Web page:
How to say No to the boss, and still keep your job.

By | Mar 16, 2008

As an administrative assistant, one of your most vital duties is to give appropriate feedback to the boss, and let’s face it, that feedback isn’t always positive.  So how do you tell the boss that she just can’t do something without losing your job?

Most important, you need to know your boss and her temperament.   If your boss is one who encourages feedback and values your opinion, approaching him with negative feedback is much easier.  You can simply approach her with the topic at hand and give your opinion simply and succinctly.  If your boss tends to be more defensive, you’ll have to find more creative ways to handle the situation.

Obviously, tact is an important trait in any assistant, and this is where your tact plays a big part.  Unless you have an extremely strong relationship, going to the boss and saying, “Are you crazy?  You can’t do that!”, is generally considered to be less than wise.  You need to find a way to gently convey to your boss that the vitriolic letter he wants to send to the head of the union just isn’t the most viable way to deal with the problem he’s having (to give just one example).

One very effective way to give gentle feedback is to form it as a question.  “I’m curious why you went in this direction instead of trying (whatever your suggestion would be).”  This gives the boss a chance to not only talk about why he’s moving in the direction he is, but also lets you in on his thought processes.  Sometimes, you’ll get a question back about your thoughts on the subject, opening the door for you to express your doubts about his current course.

Being a bit self-deprecating in your opening question is especially effective with the boss who always needs to be right.  If you confront that boss directly, he’ll generally just be offended that you have dared to question him.  However, if you frame the question as if you are looking for him to educate you, he’ll be able to hear and consider your input without putting walls up or getting angry at you.  Flatter the boss into thinking it was his idea to start with.

Another important aspect to remember is to give your feedback in private.  While your boss may be open to hearing your ideas (or criticisms) in private, doing it in public could be seen as an attempt to humiliate him.  Wait until after the meeting, then approach him with your thoughts.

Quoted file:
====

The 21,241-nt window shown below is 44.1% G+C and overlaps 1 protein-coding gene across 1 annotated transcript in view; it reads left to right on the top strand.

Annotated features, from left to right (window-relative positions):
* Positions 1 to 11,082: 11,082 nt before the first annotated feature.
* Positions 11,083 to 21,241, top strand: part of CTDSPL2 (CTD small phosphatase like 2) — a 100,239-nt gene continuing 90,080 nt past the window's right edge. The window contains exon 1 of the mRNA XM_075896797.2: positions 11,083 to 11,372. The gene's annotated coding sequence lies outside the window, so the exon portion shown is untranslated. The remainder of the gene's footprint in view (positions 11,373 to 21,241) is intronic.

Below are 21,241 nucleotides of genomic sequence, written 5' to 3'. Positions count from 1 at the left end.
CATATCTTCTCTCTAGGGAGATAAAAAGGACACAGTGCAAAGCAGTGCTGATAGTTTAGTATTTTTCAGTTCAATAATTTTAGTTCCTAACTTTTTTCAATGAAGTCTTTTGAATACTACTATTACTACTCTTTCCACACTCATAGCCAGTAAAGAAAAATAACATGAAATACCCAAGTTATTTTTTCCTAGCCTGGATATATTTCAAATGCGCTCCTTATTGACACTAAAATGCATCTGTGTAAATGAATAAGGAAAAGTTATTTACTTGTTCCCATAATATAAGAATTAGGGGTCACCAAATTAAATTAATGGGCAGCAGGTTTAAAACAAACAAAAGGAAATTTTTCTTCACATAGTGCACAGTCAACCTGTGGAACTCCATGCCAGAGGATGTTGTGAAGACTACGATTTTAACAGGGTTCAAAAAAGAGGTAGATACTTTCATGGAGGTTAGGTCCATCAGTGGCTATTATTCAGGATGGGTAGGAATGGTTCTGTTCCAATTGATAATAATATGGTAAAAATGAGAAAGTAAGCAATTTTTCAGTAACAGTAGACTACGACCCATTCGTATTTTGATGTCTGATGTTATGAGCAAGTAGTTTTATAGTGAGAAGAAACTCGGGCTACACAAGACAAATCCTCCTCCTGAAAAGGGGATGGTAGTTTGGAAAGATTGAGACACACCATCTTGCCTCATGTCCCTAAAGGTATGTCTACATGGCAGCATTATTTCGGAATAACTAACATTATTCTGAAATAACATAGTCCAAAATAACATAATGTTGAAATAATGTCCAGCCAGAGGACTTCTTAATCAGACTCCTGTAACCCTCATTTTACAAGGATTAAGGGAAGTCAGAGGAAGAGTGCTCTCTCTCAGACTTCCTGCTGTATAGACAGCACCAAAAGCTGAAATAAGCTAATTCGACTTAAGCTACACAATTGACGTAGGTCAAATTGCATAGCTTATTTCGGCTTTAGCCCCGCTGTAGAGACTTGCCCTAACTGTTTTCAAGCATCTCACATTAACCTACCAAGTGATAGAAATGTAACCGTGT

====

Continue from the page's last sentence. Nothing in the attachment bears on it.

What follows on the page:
Always remember to talk about your reasoning process.  If all you have is a gut feeling, then before you approach the boss, you need to sit down and figure out why you have that feeling.  Any time you are going to give anyone negative feedback, you need to be able to enunciate your reasoning.  This goes double and triple for talking to the boss.

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2 Comments so far
  1. Barbara Swafford (8 comments) March 18, 2008 12:05 am

    Hi Jodith,This is a tough situation.  I agree that by asking “why this” instead of “that” is a good tactic.  It takes a lot of tact and the right tone of voice.  An assistant who comes across as a “know it all”, will soon find themselves looking for another job.  Sometimes, after learning the boss’s reasoning, it opens your eyes to the “why”, and you realize the boss is actually right. 

    Barbara Swafford’s last blog post..NBOTW Shares From Years Of Experience

  2. Jodith (189 comments) March 19, 2008 5:48 am

    That’s a good point, Barbara.  Many times, the boss has considered your idea and has a reason for going the way he is.  Asking the what if questions can get you a great education in the industry in which you’re working.  Employers tend to appreciate the administrative assistant who understands the nuances of their field, and you can gain a great deal of knowledge to carry you up in your career.

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